Saturday, October 19, 2019

The Gaia Hypothesis Essay Example | Topics and Well Written Essays - 1000 words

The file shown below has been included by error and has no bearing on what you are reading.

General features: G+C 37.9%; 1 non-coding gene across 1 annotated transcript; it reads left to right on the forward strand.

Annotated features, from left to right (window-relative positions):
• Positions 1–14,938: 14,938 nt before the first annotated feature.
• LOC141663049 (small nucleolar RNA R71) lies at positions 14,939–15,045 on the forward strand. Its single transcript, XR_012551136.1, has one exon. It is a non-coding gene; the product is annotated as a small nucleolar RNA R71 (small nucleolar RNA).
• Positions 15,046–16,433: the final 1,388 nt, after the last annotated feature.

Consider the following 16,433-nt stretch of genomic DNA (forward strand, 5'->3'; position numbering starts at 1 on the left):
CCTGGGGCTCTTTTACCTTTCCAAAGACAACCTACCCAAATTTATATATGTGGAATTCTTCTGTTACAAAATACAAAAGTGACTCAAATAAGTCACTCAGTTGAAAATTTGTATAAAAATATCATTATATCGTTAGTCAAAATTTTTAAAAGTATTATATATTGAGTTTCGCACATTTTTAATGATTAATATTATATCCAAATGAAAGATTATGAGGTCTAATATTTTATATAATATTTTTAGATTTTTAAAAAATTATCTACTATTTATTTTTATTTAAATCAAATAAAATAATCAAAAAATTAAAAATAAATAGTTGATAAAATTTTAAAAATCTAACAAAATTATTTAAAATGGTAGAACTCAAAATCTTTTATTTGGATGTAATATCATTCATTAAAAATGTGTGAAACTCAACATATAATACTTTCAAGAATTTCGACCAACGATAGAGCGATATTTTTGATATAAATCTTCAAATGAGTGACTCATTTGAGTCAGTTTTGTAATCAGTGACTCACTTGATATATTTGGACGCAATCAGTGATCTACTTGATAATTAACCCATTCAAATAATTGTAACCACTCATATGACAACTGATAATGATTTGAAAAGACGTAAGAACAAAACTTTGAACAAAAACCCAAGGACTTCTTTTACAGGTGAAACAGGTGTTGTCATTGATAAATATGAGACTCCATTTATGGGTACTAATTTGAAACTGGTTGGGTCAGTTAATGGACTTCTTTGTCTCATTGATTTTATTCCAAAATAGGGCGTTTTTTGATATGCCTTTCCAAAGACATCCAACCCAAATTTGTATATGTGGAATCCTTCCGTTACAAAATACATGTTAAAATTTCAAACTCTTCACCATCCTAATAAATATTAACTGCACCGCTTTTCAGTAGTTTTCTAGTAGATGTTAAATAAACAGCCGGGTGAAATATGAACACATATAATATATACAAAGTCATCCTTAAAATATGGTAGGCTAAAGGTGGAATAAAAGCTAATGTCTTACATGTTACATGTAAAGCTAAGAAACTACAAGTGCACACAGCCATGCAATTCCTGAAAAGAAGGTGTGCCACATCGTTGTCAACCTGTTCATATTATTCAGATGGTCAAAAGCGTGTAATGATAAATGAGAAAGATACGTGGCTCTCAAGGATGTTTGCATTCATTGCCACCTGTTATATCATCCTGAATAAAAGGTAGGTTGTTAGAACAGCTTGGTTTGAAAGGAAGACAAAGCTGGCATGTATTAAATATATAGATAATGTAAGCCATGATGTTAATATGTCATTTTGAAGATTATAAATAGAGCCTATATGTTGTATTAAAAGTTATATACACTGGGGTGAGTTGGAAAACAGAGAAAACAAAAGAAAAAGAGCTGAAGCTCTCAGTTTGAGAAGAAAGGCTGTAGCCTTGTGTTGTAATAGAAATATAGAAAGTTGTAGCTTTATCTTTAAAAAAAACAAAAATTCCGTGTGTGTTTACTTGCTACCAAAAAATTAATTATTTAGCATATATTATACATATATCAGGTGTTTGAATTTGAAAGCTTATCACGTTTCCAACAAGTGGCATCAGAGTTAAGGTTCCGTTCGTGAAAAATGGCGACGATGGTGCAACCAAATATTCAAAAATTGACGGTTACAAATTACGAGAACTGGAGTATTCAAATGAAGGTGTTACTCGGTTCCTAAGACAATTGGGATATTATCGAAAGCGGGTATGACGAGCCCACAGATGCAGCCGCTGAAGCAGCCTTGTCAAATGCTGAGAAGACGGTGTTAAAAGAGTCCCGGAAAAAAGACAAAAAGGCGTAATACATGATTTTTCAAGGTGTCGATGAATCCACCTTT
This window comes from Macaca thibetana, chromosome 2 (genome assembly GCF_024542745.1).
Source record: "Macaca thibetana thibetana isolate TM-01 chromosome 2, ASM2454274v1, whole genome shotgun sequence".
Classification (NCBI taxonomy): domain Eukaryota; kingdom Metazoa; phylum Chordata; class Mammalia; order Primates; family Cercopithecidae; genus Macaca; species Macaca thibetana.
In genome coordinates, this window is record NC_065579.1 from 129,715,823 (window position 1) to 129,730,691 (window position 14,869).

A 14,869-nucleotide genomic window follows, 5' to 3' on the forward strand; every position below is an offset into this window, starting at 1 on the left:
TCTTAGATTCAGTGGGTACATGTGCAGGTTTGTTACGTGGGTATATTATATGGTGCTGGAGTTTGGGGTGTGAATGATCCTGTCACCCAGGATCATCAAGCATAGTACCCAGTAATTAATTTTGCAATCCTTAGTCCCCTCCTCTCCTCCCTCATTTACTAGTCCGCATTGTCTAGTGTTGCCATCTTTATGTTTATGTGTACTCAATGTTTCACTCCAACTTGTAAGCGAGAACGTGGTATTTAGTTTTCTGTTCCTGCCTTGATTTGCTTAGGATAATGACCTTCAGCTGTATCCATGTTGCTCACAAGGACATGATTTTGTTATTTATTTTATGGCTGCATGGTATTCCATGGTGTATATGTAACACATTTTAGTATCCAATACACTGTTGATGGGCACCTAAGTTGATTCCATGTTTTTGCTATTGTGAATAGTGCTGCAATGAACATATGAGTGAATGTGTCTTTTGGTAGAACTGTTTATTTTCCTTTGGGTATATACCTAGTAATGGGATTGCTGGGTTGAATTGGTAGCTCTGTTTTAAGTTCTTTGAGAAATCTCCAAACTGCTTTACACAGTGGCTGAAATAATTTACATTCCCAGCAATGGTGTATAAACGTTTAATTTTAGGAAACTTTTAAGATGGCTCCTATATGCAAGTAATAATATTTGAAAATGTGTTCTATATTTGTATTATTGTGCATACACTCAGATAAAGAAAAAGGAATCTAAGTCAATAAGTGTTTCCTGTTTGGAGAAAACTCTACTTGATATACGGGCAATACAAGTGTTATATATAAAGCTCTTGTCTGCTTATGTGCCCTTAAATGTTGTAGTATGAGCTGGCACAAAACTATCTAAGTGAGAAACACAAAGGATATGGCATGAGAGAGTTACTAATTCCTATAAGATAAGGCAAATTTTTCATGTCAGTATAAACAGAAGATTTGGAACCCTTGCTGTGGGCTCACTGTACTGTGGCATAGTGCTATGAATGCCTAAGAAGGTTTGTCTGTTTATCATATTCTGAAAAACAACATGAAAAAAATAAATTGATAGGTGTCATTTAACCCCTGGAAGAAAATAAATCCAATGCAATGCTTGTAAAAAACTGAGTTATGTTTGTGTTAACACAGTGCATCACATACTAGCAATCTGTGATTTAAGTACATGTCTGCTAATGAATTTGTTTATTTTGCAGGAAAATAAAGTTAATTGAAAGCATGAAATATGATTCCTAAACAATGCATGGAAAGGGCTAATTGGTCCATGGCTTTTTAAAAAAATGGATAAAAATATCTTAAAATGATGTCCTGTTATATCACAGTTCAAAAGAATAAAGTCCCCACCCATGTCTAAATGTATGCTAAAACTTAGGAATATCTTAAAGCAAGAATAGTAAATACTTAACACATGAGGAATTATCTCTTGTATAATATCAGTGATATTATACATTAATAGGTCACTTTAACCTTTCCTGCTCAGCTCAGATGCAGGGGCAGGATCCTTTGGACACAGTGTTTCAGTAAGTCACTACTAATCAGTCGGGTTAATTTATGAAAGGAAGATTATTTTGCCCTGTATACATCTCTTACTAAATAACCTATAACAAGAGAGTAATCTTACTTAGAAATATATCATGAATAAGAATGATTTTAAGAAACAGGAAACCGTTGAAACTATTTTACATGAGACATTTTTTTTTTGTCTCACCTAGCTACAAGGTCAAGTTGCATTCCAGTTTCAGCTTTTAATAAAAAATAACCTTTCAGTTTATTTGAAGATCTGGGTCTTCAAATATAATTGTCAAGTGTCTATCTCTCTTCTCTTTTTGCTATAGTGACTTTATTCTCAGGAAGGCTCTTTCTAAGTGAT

The Gaia Hypothesis - Essay Example Founded and formulated in the 1960s by Dr James Lovelock while on a NASA project to detect any sign of life on the planet Mars, the Gaia hypothesis has created strong pro and anti lobbies. The pro-gaian discipline is euphoric in the belief that 'optimising gaian' principles could lead to 'enhancing environmental conditions to such an extent that they are optimal for life.' [Alex Kleidon, p3]. The anti-gaian detractors, on the other hand, are dismissive on the premise that the whole hypothesis is at best, an entertaining story. Their argument is weakened due to their inability or unwillingness to prove their point through research. In his treatise, 'The Gaia Hypothesis: Fact, Theory and Wishful Thinking,' James W Kirchner states, 'Biologically mediated feedbacks are not intrinsically homeostatic. Many of the biological mechanisms that affect global climate are destabilizing, and it is likely that the net effect of biological feedbacks will be to amplify, not dampen, global warming.' [Kirchner J W, p1] The natural tendency of the micro and macro organisms to manage any threat to the homogeneity of a region in relation to its environment is limited to its ability to survive and adept to its surrounding. Could it be of improvement or transformation as well Seen logically, it is not possible to conclusively determine the capability of the biota to rise to the occasion of performing an enhanced role of preparing to interact with a greater force when required to do so in a hostile environment. Within a limited time span, in a changing environ, is it possible for teleological mechanisms hidden somewhere in nature to perform an offensive, defensive, or catalytic role on behalf of the biota Discoveries in microbiology, bio-ecology, and biota inspire awe and reverence. But these are not sufficient to draw conclusions on theories that require scientific testing and approvals. Perhaps the logic lies in the argument that 'it is one thing to say that we benefit from the environmental services that our ecosystem provides, and entirely another to say that our environment is in any sense tailored to our needs.' [Kirchen J W, p8] Other variables The forms of life in a given environment is best suited to recycle its own form due to several other factors, viz. climatic conditions peculiar to the region, its actions and reactions to the vagaries of nature, and taken to extremes, it does appear capable to rebound with much greater vigour. However, it is inconceivable by any stretch of imagination, that the biota and its environment hold secret codes to ensure a perennial survival or a revolutionary transformation mutually beneficial to each other in the face of annihilating circumstances. There isn't any evidence to show that organisms have the inherent capability to alter the environment for their own benefit. Can organisms alter the environment The temptation to draw such a conclusion is inevitable given the fact that the Gaia hypothesis has used terminologies

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